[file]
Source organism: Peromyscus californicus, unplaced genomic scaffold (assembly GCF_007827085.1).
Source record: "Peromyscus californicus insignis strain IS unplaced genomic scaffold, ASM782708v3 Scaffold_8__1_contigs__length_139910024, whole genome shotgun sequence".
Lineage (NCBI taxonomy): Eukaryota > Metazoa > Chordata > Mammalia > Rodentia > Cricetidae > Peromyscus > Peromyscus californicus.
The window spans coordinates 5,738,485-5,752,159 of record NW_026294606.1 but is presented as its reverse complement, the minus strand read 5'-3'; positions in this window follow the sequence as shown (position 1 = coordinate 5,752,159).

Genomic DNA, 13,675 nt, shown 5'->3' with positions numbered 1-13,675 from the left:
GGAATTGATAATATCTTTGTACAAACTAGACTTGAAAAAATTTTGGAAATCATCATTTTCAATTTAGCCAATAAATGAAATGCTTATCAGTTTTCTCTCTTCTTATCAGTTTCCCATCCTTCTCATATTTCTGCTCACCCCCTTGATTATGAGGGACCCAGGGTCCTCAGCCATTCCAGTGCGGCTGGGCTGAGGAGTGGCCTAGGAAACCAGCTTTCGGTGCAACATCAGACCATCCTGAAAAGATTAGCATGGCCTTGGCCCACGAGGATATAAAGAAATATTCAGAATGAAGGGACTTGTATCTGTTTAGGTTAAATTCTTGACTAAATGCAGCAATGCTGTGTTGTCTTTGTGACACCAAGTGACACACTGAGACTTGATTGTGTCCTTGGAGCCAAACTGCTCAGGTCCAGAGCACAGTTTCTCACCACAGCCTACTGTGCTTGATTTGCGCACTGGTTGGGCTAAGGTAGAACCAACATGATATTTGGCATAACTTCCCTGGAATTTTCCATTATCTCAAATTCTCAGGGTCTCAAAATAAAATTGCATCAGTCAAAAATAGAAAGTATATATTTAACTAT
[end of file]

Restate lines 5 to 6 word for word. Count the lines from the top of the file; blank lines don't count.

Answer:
Genomic DNA, 13,675 nt, shown 5'->3' with positions numbered 1-13,675 from the left:
GGAATTGATAATATCTTTGTACAAACTAGACTTGAAAAAATTTTGGAAATCATCATTTTCAATTTAGCCAATAAATGAAATGCTTATCAGTTTTCTCTCTTCTTATCAGTTTCCCATCCTTCTCATATTTCTGCTCACCCCCTTGATTATGAGGGACCCAGGGTCCTCAGCCATTCCAGTGCGGCTGGGCTGAGGAGTGGCCTAGGAAACCAGCTTTCGGTGCAACATCAGACCATCCTGAAAAGATTAGCATGGCCTTGGCCCACGAGGATATAAAGAAATATTCAGAATGAAGGGACTTGTATCTGTTTAGGTTAAATTCTTGACTAAATGCAGCAATGCTGTGTTGTCTTTGTGACACCAAGTGACACACTGAGACTTGATTGTGTCCTTGGAGCCAAACTGCTCAGGTCCAGAGCACAGTTTCTCACCACAGCCTACTGTGCTTGATTTGCGCACTGGTTGGGCTAAGGTAGAACCAACATGATATTTGGCATAACTTCCCTGGAATTTTCCATTATCTCAAATTCTCAGGGTCTCAAAATAAAATTGCATCAGTCAAAAATAGAAAGTATATATTTAACTAT